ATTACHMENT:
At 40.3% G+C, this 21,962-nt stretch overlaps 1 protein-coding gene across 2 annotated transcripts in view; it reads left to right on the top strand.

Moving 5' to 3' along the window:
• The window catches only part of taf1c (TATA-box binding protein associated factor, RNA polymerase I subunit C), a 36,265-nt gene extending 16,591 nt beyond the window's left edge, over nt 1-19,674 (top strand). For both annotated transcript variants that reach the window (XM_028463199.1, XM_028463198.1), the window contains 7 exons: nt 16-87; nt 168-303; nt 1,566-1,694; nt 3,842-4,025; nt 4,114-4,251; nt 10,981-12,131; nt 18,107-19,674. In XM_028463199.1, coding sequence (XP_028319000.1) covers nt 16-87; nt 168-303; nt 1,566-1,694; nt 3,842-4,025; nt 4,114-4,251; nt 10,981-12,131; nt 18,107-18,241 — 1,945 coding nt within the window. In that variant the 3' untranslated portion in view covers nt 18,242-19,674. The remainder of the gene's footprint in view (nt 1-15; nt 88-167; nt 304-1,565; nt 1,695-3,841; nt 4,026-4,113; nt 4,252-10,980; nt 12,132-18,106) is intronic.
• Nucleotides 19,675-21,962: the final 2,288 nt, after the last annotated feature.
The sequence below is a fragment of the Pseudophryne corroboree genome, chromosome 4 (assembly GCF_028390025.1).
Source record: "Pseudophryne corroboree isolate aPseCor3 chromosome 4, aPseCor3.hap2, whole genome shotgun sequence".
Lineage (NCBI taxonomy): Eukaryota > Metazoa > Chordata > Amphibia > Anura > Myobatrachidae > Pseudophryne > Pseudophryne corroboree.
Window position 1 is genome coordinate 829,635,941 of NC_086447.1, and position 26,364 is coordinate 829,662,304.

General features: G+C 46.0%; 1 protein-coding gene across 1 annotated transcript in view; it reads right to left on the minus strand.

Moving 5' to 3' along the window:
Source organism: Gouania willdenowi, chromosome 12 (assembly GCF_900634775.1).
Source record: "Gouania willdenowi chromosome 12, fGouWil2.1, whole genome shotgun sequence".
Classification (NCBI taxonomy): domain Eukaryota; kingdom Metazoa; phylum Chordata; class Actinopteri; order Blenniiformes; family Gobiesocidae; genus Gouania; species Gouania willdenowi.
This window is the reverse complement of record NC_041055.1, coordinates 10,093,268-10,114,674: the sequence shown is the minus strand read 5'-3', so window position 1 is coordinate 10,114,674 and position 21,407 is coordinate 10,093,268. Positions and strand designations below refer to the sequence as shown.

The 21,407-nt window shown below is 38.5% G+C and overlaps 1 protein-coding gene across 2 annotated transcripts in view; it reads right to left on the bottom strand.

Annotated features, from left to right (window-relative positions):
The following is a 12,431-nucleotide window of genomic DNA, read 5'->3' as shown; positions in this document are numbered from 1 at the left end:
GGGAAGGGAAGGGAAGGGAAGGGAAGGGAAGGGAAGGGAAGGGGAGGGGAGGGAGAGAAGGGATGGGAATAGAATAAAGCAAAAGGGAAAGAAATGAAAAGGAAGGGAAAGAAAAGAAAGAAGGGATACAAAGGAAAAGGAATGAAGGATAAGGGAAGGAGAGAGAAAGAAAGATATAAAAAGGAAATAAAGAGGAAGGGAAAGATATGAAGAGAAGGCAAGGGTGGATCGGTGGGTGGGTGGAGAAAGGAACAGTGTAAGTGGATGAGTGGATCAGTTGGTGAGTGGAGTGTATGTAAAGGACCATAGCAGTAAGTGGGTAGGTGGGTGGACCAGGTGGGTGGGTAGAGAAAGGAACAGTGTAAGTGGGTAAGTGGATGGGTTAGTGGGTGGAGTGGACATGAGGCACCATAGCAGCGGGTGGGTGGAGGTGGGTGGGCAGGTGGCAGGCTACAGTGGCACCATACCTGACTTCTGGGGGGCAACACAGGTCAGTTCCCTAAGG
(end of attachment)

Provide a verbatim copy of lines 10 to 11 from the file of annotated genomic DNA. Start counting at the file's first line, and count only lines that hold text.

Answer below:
Moving 5' to 3' along the window:
Source organism: Gouania willdenowi, chromosome 12 (assembly GCF_900634775.1).